The mayor of a New Jersey town where Libyan leader Muammar al-Qaddafi plans to stay when he addresses the U.N. General Assembly next month says the "terrorist" should reconsider.
"This is an affront to the 33 families who live in New Jersey and lost their relatives because of him when they blew up Pan Am 103," Englewood Mayor Michael Wildes told FOXNews.com. "You can't buy that back. You can't give them their lives and memories back."
Qaddafi stoked international ire last week when he oversaw Libya's hero's welcome for Adbel Baset al-Megrahi, the lone man convicted in the 1988 bombing of Pan American Flight 103, which killed 270 people. Al-Megrahi, who is dying of cancer, was freed from a Scottish jail and returned to Libya on compassionate grounds.
The bombing over Lockerbie, Scotland, is thought to be the work of Libyan intelligence and killed all 259 people aboard the flight, including 33 from New Jersey.
"As a Jew, I'm embarrassed and mortified to host him," Wildes continued. "I'm really upset that a financier of terrorism is coming to our shores. This is not acceptable and we need to make sure he does not come. This man embraced a convicted terrorist and is, at his core, a financier of terrorism himself."
Wildes said police costs to provide security for Qaddafi at a Libyan-owned estate on Palisade Avenue would total at least $20,000 per day. And the Libyans "haven't paid a nickel in property taxes in over 30 years," Wildes said.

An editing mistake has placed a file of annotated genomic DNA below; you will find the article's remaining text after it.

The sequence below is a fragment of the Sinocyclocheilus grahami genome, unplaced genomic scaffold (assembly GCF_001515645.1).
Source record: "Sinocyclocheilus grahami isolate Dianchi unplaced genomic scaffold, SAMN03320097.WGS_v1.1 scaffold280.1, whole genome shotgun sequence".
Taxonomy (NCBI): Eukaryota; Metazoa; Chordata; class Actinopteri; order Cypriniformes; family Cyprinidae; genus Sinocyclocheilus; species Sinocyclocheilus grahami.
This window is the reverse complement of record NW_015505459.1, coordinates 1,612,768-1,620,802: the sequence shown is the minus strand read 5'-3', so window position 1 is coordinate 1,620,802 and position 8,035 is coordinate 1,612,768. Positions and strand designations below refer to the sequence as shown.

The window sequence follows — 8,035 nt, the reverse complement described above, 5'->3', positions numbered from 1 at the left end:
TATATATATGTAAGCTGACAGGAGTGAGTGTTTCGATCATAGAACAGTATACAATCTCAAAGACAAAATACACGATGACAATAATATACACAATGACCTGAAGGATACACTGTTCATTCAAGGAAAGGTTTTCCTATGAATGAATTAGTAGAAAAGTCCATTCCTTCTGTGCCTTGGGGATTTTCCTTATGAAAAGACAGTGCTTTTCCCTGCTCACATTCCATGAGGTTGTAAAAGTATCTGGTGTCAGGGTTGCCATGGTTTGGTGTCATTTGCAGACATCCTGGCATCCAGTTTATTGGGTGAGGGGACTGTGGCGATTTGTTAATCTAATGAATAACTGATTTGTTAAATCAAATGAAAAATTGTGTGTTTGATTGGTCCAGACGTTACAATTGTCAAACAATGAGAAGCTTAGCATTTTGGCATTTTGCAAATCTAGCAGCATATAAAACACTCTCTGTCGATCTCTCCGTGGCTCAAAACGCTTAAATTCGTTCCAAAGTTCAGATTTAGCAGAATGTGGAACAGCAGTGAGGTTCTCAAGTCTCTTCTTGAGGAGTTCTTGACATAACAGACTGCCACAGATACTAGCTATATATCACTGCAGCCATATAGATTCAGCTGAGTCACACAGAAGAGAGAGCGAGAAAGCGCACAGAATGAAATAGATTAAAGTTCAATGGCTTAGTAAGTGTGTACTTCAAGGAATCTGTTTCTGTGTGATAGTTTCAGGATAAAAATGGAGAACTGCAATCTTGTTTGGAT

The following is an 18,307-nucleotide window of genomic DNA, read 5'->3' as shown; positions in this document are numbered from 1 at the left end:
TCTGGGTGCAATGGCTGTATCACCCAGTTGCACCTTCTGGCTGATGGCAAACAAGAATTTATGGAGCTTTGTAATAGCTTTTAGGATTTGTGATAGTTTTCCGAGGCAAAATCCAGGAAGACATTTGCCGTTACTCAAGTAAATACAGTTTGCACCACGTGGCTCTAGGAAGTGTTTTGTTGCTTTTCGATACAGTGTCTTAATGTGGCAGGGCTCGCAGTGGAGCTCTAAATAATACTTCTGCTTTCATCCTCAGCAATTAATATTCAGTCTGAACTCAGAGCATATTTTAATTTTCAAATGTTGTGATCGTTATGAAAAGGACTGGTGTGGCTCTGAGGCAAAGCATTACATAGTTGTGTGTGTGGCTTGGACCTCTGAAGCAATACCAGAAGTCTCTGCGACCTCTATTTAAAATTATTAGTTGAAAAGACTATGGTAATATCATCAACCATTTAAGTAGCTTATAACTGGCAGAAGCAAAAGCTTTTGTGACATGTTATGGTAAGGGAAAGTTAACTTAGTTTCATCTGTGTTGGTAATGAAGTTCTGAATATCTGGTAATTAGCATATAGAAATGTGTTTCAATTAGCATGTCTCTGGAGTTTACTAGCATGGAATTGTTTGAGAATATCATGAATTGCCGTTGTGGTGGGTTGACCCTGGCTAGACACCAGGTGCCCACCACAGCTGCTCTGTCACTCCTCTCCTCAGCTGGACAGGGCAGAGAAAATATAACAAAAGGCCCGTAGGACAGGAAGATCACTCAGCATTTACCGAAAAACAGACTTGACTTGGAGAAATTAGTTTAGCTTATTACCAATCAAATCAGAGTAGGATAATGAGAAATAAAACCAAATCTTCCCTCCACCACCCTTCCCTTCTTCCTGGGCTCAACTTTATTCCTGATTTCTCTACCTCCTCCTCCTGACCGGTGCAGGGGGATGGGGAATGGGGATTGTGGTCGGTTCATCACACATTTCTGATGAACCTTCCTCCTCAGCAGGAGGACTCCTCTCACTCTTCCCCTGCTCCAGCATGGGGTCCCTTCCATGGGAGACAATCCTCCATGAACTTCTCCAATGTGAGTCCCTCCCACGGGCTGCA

U.S. Rep Steve Rothman, whose district includes Englewood, said city officials learned 26 years ago that the Libyan Mission to the United Nations had purchased the estate. Rothman said local officials hammered out a deal with the U.S. State Department limiting its use to recreational activities by the ambassador and his family. Qaddafi was expressly forbidden to live there, Rothman said.
State Department officials told FOXNews.com no decision had been made on the issue as of early Tuesday.
"I would urge any — any foreign leader to be sensitive to the concerns of victims of the most horrific terrorist attack before September 11th affecting American citizens," Ian Kelly told reporters Monday. "No decision has been made about where anybody's going to pitch a tent."
Meanwhile, other residents in the upscale community of 28,000 residents say Qaddafi, who has ruled Libya since 1969, is persona non grata.
"This is what happens when you have the path of appeasement," said Susan Cohen, of Cape May Court House, N.J. "He's getting everything he wants, and I guess that includes a trip to the state of New Jersey, which certainly doesn't need this."
Cohen's daughter Theodora, who was 20, died in the 1988 bombing.
"It's very peaceful here and we'd like to keep it that way, but what can we do if the government lets him in," said Bennie Wong, 58, who lives near the estate.
Another nearby resident, Dr. Joel Kopelman, 58, said he didn't want Qaddafi living in the town if the leader sees al-Megrahi as a hero.
Nicole DiCocco, a spokeswoman the Libyan Emassby in Washington, D.C., confirmed that the Libyan government owned the property but said it hasn't been decided if Qaddafi will stay there.
Wildes, for his part, said he plans on continuing to work with State Department officials to block the stay, which could last up to two weeks, he said.
"He has no business staying in my city even for a night," Wildes said. "People are mortified this is happening. They're offended, and frankly speaking, I don't blame them."
The Associated Press contributed to this report.